Ask Kotian how he, and his party, reconcile his support for the Sena despite its virulent protests against South Indians in the 1970s, and he says, “That was the past. I look at the present and the future.”
Like Kotian, a ticket aspirant from his ward, most cosmopolitan young Sainiks were not even born when the anti-South Indian mob fury unleashed by the Sena ran amuck. “We have 30 per cent each of Muslims, North Indians and Maharashtrians. The remaining 10 per cent include South Indians and Christians. We have representation from all at the shakha,” adds Kotian, who runs a printing business.
According to senior party leaders, the strength of non-Marathi-speaking shakha pramukhs that was less than 10 per cent of the total around five years ago is now up to nearly 40 per cent. In Muslim-dominated Shivaji Nagar-Mankhurd, the Sena now has committed party activists. Even in the Sena’s own bastion of central Mumbai, there are now South Indian and Gujarati office-bearers. For example, Ashwin Shah is a deputy vibhag pramukh in Dadar; Joseph Koli and T M Jagdish are shakha pramukhs in Mahim and Dharavi; and Muttu Tevar is a deputy vibhag pramukh in Dharavi, all appointed as office-bearers over the last five to seven years.
These leaders serve to send out a slightly nuanced message designed for the non-Maharashtrian voter.
Mohamed Ahmed Mulla, a deputy shakha pramukh in Sewri, says: “I have been associated with the Sena for the last three decades and have been deputy shakha pramukh for several years. It’s all about work. The Sena is not anti-Muslim, it is anti-Pakistani and anti-Bangladesh. I don’t think there is anything wrong in that.”
Another Sewri resident Christina Bhat, (64) a Goan and Catholic who was married to a Hindu Brahmin, has been deputy shakha pramukh for five years. “Today, when I read or hear about rape cases, I feel the city safer when Balasaheb was at the helm of affairs,” she says.
The wooing of the Gujaratis by the Shiv Sena has, of course, been well documented over the past couple of years — efforts that appeared to suddenly sharpen since the abrupt break in the alliance of the Sena and the BJP before the 2014 Assembly elections. “Following the 2014 Assembly elections, we started reaching out to all communities including Parsi, Gujarati, Muslims and others. We have given them posts at the shakha level and they have started working with us closely,” says Pandurang Sakpal, Sena Vibhag Pramukh in South Mumbai.
According to Sakpal, youth from all communities are attracted towards the Sena now. “Aaditya Thackeray is a youth icon. He has been able to attract youth from all communities,” he says.
Uday Rughani, Vikas Gupta and Lalsingh Rajpurohit, all non-Maharashtrians, were recently appointed shakha pramukhs in Charkop. In Ghatkopar, Bharat Shah was appointed coordinator for Ghatkopar (West) Assembly constituency while Nirav Gandhi was appointed gat pramukh. Rampal Pal, an Uttar Pradesh native, is now coordinator for Ghatkopar (East) Assembly segment. “Though Gujaratis conventionally vote for the BJP, they also have affection for the Sena. Gujaratis often come to shakhas with disputes that are resolved amicably. It clearly shows Gujaratis feel safe in the shakhas,” says Bharat Shah.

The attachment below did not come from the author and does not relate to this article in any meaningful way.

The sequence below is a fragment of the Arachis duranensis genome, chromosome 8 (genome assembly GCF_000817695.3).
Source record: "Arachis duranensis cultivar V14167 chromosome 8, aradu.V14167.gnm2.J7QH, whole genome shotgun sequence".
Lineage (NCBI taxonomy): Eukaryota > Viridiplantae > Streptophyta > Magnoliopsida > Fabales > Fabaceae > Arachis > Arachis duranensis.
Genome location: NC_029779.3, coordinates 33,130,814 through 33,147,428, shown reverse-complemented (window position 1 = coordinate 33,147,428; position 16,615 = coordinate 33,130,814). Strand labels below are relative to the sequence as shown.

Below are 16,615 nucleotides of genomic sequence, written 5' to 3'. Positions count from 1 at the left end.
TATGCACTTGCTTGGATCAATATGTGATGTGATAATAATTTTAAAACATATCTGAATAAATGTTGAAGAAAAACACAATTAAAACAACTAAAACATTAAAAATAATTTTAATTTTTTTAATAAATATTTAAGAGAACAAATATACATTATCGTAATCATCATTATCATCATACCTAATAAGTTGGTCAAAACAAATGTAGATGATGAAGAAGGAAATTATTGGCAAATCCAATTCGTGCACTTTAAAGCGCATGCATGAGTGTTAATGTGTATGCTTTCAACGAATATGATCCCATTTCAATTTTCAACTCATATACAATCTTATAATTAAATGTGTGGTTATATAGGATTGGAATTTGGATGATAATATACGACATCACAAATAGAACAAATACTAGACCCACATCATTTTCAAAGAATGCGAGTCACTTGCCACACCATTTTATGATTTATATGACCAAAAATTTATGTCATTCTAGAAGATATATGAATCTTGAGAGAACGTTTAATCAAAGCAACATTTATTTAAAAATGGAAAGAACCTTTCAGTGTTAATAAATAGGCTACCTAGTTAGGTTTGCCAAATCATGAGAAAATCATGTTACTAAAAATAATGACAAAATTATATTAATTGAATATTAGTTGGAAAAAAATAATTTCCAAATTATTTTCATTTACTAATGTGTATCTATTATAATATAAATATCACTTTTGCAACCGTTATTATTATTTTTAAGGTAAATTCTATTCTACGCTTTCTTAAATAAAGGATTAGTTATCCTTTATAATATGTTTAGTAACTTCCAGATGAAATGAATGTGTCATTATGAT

In many of these shakhas with large and committed voter-bases for other parties, winning may be impossible, but the party’s leadership believes that communities who the Sena has not reached out to so far should be tapped simply to create a presence, however small.
In the Sena’s affiliated groups such as its women’s wing and youth wing too, office-bearers from other communities are increasingly common — Agnes Fernandes in Amboli, Rachna Agarwal in Wadala, Nityanand Tripathi who is secretary of the youth wing, other office-bearers such as Narendra Saxena, Pradip Shetty, Dharmendra Dubey and more.
One Sena leader calls it the evolution of the party, keeping pace with the city’s evolution. “Like the cosmopolitan Mumbai, the Sena is also becoming more cosmopolitan, with the induction of all the communities into the party fold,” says the senior Sena leader.
However, many believe the party cannot really change its spots. “The Shiv Sena is a party that has never stood behind any community in the last 50 years. It has targeted all the communities right from South Indians to Muslims, North Indians and Gujaratis. Despite having a large Marathi Muslim population from Konkan and Marathwada, they did not spare Muslims in the 1992 riots,” says Shakil Ahmed, an anti-communalism activist and lawyer who had filed a petition in the Supreme Court seeking the dismissal of 31 policemen for their alleged role in the Mumbai riots. “Since Marathi is no longer a deciding factor in Mumbai politics, the party is reaching out to all communities to be in power,” he adds.

Published on The Indian Express